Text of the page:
Saturday, June 22, 2013


Poor Plus

Henry Newbolt, My World As In My Time: Memoirs of Sir Henry Newbolt 1862-1932 (London: Faber and Faber Limited, 1932), pp. 150-151:
But it is to sheer gallant ingenuity that we owe the best howlers. A kindly examiner will always admire the young victim, who when he finds himself with his back to the wall and without an arrow in his quiver, seizes the nearest stick and improvises one, with careful attention to every rule of the arrowsmith's trade. He will not find his mark, but he will have had 'a shot at it'. A perfect example of this fell to my lot. 'Parse, conjugate, decline, or compare the following words', said the question, and among the words was the common but peculiar one 'plus'. Being quite ignorance of the scantiness of this word's wardrobe, my candidate determined to do his best for poor Plus. His courage took my breath: with surprise, incredulity, rapture, I followed his perfectly logical operations. From the full-dress nominative Plus pla plum, accusative plum, plam, plum, he went right through to the genitive plural plorum, plarum, plorum, and ended with the exquisitely conscientious 'dative and ablative plibus or plis'. That is exactly how the Latins ought to have clothed their language, but they happened to mislay their pattern. Jones minor was more careful and I felt that he deserved marks for his judicious restoration.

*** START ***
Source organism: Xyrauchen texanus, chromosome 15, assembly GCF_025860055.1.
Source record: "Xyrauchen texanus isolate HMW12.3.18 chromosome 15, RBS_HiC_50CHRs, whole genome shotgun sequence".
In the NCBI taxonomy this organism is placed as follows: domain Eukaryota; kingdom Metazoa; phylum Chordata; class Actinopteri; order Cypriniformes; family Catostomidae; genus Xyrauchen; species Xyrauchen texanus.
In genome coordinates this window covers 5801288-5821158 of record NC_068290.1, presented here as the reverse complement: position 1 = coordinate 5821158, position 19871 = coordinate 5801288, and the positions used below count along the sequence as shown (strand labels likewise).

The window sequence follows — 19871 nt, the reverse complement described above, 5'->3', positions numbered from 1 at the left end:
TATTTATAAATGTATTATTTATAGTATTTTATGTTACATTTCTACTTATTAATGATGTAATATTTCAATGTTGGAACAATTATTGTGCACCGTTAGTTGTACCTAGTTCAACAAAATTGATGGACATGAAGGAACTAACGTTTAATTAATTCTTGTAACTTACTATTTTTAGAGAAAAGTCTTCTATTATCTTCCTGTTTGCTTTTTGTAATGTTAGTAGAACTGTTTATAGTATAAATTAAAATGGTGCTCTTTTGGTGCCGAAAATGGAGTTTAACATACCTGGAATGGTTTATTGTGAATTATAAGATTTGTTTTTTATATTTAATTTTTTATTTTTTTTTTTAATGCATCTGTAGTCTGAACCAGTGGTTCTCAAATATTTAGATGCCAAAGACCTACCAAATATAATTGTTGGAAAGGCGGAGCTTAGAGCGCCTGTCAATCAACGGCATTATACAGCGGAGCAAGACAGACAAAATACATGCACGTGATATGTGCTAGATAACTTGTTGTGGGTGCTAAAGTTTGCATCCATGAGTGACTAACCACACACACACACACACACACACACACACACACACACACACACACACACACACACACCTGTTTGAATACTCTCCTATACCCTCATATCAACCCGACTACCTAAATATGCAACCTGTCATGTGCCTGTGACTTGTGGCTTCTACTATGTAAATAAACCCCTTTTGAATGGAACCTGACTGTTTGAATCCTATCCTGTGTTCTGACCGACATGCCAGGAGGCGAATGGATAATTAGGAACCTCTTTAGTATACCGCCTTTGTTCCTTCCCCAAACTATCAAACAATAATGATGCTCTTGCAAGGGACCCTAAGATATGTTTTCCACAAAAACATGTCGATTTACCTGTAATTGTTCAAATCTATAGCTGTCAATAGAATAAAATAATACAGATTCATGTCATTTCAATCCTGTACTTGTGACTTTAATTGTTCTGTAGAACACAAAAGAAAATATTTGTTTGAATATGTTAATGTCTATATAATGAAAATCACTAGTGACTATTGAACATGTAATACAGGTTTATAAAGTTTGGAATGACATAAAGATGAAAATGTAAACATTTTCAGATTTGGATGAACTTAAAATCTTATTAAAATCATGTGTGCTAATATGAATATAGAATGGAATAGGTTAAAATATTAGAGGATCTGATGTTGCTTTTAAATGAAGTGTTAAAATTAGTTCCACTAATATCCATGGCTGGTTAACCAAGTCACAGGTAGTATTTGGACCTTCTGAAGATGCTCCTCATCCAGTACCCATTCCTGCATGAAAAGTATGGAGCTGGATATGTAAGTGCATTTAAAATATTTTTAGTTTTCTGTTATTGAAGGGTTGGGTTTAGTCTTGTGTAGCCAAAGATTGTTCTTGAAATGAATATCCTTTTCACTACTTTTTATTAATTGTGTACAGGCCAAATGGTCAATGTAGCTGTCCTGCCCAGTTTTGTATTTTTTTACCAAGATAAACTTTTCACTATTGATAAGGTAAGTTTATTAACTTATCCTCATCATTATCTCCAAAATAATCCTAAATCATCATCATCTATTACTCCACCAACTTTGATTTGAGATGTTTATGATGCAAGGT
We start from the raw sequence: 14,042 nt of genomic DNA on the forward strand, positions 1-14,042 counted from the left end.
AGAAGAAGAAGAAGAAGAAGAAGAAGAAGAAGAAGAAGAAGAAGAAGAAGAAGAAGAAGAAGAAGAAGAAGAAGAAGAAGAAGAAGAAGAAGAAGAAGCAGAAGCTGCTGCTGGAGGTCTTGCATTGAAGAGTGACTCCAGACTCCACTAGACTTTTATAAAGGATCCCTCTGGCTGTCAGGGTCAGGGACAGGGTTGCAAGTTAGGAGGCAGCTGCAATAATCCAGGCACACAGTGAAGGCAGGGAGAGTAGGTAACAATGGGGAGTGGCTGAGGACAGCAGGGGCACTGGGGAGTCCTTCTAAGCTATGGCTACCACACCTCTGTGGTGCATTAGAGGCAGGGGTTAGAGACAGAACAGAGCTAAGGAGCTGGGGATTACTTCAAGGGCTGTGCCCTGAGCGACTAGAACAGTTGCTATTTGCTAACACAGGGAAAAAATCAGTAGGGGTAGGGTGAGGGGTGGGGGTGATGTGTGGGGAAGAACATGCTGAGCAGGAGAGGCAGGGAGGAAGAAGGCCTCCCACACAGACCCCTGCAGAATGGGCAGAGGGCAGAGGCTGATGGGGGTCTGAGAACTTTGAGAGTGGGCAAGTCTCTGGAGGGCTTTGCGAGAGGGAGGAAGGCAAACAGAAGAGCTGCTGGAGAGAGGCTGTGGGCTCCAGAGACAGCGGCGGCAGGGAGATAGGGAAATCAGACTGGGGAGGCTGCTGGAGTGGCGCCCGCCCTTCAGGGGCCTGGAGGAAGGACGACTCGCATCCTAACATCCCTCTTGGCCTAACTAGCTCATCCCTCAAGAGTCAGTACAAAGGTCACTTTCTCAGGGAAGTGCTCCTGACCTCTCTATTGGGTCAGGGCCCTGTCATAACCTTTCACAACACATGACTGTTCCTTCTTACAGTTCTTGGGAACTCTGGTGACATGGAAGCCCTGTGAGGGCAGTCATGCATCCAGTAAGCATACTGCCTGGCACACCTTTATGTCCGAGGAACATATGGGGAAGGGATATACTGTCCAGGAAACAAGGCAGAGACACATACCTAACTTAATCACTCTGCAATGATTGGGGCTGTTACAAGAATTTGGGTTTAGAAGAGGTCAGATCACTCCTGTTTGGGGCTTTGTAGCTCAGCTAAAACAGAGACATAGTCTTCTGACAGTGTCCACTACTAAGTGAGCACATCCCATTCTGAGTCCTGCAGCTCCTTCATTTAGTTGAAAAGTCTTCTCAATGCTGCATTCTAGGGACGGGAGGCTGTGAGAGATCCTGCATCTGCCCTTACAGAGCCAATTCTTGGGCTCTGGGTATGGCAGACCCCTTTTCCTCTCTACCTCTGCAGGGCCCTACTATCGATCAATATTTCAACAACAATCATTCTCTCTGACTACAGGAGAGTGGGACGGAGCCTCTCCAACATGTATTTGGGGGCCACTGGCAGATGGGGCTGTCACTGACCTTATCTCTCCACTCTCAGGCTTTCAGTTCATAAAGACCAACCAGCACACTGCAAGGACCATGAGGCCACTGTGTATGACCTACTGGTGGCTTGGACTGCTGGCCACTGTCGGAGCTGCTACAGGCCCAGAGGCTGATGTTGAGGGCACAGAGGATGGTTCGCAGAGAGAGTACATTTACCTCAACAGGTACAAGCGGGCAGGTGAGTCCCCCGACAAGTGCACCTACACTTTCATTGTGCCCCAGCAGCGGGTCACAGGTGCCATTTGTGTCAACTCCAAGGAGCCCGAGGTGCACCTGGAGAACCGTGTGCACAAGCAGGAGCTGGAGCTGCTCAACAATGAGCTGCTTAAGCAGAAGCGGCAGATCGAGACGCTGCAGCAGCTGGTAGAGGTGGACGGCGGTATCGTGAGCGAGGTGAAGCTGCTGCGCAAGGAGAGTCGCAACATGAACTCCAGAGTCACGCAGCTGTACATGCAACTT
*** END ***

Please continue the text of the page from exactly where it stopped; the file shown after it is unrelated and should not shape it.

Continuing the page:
One must know Latin to appreciate the humor. Jones minor declined plus as if it belonged to the first and second declensions, but it belongs to the third.

Hat tip: Ian Jackson.

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